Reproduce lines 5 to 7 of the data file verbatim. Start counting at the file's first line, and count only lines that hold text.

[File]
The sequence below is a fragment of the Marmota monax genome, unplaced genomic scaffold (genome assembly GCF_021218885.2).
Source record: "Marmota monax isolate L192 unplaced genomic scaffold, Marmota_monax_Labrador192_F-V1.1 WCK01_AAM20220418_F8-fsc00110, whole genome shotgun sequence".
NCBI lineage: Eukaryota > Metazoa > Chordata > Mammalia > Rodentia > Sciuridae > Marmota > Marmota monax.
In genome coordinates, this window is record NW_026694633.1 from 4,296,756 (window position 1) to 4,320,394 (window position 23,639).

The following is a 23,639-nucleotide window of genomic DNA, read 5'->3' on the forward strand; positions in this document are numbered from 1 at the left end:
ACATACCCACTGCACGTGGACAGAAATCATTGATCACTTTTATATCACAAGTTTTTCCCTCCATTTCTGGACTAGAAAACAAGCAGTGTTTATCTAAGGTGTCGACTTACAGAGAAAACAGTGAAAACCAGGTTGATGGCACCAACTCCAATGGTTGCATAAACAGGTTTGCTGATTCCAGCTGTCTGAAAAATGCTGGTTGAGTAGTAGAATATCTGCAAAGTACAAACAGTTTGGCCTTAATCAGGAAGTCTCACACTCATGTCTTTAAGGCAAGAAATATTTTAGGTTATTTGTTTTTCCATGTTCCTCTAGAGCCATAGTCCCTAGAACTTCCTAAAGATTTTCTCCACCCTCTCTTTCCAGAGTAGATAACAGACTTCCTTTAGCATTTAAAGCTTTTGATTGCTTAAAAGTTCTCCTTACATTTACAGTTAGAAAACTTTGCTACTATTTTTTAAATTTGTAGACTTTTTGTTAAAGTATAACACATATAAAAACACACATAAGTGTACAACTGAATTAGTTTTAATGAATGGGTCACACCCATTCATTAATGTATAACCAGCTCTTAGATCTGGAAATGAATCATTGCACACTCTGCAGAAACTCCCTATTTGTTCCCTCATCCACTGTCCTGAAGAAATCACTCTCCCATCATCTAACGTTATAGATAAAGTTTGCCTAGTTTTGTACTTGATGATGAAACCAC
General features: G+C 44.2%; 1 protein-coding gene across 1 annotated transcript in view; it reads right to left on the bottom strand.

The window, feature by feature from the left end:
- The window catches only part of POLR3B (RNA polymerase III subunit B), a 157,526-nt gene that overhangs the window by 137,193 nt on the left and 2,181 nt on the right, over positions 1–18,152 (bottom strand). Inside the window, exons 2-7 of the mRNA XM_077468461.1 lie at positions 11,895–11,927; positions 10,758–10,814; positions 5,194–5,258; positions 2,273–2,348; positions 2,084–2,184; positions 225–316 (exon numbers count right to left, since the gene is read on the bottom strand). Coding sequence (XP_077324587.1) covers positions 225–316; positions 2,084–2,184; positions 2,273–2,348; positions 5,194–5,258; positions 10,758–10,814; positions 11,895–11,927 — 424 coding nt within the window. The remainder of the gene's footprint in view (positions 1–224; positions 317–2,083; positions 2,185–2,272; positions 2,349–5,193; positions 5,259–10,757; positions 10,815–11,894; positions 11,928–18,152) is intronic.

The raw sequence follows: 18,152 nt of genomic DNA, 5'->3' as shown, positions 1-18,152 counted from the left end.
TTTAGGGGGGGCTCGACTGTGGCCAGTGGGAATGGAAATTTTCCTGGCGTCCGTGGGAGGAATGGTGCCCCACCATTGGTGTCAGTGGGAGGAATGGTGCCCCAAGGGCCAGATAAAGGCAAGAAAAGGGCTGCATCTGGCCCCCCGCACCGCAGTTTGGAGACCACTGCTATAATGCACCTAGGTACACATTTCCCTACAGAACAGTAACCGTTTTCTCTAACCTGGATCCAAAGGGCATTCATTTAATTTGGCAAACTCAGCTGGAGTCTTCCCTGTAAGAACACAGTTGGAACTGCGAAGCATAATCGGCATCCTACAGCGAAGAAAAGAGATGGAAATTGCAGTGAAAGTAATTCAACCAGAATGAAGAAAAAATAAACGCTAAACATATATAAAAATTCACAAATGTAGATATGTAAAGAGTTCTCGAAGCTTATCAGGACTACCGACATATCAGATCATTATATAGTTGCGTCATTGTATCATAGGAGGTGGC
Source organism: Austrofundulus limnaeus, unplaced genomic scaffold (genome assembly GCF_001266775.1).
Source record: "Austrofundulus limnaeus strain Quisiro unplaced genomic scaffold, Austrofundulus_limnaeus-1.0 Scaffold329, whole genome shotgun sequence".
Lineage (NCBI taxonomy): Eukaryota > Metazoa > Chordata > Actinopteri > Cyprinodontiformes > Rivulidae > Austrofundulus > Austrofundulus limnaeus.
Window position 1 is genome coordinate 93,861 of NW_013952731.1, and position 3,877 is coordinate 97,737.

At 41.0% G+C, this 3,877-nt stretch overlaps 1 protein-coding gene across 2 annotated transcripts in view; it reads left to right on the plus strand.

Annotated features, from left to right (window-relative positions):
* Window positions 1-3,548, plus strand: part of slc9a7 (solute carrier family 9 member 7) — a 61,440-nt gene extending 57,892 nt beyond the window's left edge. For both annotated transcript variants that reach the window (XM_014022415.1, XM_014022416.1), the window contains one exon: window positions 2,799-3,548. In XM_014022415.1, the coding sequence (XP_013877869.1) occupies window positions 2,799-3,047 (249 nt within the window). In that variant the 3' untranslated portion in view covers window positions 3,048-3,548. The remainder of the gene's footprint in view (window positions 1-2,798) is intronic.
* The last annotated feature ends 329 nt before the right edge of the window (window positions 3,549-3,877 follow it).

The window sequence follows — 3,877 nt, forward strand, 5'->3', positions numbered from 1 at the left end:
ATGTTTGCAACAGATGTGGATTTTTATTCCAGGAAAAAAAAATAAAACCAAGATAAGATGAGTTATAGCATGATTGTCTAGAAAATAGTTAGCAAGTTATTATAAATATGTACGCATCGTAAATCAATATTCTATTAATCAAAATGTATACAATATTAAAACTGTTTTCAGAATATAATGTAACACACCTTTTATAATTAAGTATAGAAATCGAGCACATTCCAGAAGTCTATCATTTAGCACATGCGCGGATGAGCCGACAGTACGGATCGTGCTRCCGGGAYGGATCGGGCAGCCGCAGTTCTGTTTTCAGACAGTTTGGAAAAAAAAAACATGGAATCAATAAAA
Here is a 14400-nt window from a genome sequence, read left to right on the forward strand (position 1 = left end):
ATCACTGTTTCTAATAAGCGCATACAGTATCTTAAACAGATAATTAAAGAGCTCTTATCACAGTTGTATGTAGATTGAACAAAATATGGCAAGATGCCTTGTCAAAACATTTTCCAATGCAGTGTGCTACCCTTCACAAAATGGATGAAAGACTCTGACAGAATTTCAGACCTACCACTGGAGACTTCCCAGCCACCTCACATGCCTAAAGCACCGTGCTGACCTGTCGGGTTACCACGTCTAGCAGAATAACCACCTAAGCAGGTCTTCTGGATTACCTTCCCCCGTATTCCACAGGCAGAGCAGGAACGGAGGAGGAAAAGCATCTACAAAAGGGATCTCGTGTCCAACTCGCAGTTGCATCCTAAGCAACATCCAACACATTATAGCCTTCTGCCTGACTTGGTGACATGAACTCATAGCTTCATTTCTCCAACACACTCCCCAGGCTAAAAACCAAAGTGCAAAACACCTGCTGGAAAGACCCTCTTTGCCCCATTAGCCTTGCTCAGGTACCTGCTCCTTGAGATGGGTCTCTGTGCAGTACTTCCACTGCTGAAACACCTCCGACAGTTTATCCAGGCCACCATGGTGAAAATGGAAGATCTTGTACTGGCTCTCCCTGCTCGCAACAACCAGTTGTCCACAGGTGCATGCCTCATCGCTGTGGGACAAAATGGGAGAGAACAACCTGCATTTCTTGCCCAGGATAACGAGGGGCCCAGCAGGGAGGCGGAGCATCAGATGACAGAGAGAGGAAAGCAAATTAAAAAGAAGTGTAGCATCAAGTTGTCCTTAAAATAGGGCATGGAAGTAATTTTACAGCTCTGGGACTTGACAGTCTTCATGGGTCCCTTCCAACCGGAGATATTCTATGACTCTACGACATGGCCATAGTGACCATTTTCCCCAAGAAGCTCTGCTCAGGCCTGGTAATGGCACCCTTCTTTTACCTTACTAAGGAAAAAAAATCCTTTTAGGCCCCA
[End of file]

The following is a 23,639-nucleotide window of genomic DNA, read 5'->3' on the forward strand; positions in this document are numbered from 1 at the left end:
ACATACCCACTGCACGTGGACAGAAATCATTGATCACTTTTATATCACAAGTTTTTCCCTCCATTTCTGGACTAGAAAACAAGCAGTGTTTATCTAAGGTGTCGACTTACAGAGAAAACAGTGAAAACCAGGTTGATGGCACCAACTCCAATGGTTGCATAAACAGGTTTGCTGATTCCAGCTGTCTGAAAAATGCTGGTTGAGTAGTAGAATATCTGCAAAGTACAAACAGTTTGGCCTTAATCAGGAAGTCTCACACTCATGTCTTTAAGGCAAGAAATATTTTAGGTTATTTGTTTTTCCATGTTCCTCTAGAGCCATAGTCCCTAGAACTTCCTAAAGATTTTCTCCACCCTCTCTTTCCAGAGTAGATAACAGACTTCCTTTAGCATTTAAAGCTTTTGATTGCTTAAAAGTTCTCCTTACATTTACAGTTAGAAAACTTTGCTACTATTTTTTAAATTTGTAGACTTTTTGTTAAAGTATAACACATATAAAAACACACATAAGTGTACAACTGAATTAGTTTTAATGAATGGGTCACACCCATTCATTAATGTATAACCAGCTCTTAGATCTGGAAATGAATCATTGCACACTCTGCAGAAACTCCCTATTTGTTCCCTCATCCACTGTCCTGAAGAAATCACTCTCCCATCATCTAACGTTATAGATAAAGTTTGCCTAGTTTTGTACTTGATGATGAAACCAC
General features: G+C 44.2%; 1 protein-coding gene across 1 annotated transcript in view; it reads right to left on the bottom strand.